Here's a way to open files from a git log of file paths.
Git log is a great starting point to open relevant files. These might be files related to a feature. Or they might be files that you've recently edited.
If you open the git log, it'll list paths to these files for you. Instead of copying and pasting them, you can manipulate the paths so that you can open and edit them directly from terminal.
Scenario: Recent Test Files
I'm in a TypeScript project with
.spec.ts as a test file name convention. Here's a one-liner to open all recent test files that you've committed:
git log --author="Jake Trent" --name-only | rg 'spec.ts' | sort -u | xargs ls -1 2>/dev/null | xargs nvim
Let's break it down:
git log- show commits in current branch
--author="Jake Trent"- filter log by author name
--name-only- show the file paths touched in the commit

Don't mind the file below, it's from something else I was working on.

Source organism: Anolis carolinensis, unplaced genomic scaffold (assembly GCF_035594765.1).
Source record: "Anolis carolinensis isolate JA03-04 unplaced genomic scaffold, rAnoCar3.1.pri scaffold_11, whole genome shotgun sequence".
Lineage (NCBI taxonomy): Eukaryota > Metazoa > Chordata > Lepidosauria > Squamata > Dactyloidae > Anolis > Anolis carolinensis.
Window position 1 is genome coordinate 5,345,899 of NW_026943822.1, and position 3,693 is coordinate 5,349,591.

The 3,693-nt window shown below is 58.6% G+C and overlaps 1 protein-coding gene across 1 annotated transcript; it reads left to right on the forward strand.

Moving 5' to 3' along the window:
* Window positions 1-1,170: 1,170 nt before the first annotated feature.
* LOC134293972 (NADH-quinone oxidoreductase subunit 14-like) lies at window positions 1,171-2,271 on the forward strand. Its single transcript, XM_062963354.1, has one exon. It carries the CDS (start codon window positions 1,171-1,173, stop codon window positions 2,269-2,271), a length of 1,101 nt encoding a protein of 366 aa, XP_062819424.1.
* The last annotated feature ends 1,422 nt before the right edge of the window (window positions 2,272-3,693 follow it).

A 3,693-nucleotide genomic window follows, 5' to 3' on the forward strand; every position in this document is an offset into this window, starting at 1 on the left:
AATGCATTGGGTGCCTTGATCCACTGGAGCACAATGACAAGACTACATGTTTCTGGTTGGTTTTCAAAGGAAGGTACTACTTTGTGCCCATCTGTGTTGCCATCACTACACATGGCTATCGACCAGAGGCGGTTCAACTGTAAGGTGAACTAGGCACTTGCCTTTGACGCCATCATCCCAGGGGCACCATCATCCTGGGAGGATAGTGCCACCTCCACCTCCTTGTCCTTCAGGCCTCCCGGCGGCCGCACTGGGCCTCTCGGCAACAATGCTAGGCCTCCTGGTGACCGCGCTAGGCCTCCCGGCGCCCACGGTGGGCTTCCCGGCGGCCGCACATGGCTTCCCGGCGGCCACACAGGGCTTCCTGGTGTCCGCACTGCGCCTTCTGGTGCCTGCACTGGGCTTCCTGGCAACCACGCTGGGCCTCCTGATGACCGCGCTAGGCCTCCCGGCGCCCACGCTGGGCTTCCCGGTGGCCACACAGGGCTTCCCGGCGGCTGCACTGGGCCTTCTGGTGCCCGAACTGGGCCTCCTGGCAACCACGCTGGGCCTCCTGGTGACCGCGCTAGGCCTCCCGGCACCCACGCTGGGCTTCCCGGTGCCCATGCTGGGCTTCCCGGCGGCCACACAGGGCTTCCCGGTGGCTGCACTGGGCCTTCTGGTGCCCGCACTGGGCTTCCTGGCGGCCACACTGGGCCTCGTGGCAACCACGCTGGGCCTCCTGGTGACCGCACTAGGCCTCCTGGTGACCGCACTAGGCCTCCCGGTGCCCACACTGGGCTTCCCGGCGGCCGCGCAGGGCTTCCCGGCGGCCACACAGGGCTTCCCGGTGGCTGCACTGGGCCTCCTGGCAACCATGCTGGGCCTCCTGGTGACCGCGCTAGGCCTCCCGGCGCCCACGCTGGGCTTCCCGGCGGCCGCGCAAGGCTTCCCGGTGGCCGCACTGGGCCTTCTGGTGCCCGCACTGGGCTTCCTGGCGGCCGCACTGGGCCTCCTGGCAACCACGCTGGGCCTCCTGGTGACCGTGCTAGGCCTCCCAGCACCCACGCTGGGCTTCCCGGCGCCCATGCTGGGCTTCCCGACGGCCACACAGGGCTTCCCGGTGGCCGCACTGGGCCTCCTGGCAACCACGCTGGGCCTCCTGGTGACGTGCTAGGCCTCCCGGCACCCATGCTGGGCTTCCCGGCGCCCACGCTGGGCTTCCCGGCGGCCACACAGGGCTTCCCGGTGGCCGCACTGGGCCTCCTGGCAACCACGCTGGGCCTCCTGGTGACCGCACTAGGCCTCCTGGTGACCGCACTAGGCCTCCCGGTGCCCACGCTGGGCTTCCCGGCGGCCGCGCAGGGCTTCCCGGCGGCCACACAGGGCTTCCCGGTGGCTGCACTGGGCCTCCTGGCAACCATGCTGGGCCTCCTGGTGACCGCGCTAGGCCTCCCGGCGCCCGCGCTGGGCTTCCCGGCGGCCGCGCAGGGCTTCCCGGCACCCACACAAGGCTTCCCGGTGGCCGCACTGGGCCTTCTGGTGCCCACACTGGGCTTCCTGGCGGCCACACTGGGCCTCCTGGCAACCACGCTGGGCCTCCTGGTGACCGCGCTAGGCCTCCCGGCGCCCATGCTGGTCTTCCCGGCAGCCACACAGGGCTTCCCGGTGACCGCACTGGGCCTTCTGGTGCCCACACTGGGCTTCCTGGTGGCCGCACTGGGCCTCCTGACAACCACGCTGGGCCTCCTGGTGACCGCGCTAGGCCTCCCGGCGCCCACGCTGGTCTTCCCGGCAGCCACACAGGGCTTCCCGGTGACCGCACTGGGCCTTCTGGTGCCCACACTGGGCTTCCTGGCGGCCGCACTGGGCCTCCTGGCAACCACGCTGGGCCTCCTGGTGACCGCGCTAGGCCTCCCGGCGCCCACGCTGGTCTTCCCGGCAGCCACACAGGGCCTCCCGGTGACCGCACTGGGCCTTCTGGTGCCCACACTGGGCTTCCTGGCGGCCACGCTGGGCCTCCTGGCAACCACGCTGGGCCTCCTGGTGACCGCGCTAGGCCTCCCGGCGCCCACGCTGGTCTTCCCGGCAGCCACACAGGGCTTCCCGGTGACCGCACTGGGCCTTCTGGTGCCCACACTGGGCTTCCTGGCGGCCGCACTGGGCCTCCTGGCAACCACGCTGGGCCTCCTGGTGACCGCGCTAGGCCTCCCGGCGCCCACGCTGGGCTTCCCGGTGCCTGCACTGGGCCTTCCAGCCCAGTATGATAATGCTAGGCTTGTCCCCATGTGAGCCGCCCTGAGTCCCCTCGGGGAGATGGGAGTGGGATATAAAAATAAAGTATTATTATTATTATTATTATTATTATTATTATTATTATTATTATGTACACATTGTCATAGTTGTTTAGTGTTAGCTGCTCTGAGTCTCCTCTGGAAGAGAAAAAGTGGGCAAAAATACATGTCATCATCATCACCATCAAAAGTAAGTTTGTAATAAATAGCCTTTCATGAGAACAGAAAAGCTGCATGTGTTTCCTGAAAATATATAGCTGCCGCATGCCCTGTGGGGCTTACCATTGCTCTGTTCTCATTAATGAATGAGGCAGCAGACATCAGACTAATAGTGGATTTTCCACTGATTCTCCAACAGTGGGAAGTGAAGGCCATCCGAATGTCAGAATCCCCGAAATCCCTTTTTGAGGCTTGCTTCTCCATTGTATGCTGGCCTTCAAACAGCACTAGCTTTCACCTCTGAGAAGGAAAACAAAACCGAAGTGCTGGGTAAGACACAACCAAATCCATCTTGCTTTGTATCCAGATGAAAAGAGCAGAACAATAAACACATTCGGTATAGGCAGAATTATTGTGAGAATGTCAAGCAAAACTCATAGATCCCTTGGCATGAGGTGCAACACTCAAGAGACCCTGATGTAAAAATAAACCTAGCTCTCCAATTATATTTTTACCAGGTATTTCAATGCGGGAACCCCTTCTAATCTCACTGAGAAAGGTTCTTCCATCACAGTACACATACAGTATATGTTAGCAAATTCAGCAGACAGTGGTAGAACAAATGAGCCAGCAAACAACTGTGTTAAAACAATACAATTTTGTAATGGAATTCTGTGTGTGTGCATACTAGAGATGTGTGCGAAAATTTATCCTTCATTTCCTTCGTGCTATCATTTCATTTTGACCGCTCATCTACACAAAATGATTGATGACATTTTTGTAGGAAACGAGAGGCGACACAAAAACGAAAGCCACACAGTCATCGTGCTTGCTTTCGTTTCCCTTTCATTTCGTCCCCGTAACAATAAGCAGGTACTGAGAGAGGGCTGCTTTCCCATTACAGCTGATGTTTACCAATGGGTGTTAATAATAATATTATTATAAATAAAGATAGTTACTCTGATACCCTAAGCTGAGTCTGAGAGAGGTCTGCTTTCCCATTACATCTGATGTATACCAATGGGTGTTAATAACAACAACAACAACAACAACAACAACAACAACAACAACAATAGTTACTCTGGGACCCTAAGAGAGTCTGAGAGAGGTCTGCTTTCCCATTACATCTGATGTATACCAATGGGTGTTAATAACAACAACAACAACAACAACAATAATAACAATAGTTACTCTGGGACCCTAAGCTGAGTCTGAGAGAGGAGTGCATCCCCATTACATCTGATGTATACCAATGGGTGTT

rg 'spec.ts'- use ripgrep to filter to those paths that have the pattern 'spec.ts'
sort -u- sort alphabetically, but more importantly, make paths unique
xargs ls -1- take all paths and make a one-line command that tries to list each of those paths, outputting their path again
2>/dev/null- removes all error ouput, showing only paths that exist
xargs nvim- take all paths and make a one line command to open all the files in
Your pattern of
'spec.ts'to identify tests or some other file could be totally different.
Instead of starting with
git log, you might want to see a single commit with
git show --name-only
Instead of opening all files at once, you might want to open one. To count from the from the front to the 3rd, for example, use
head -3 | tail -1. To count from the back to the 4th to the last, for example, use
tail -4 | head -1.
Power to the pipers!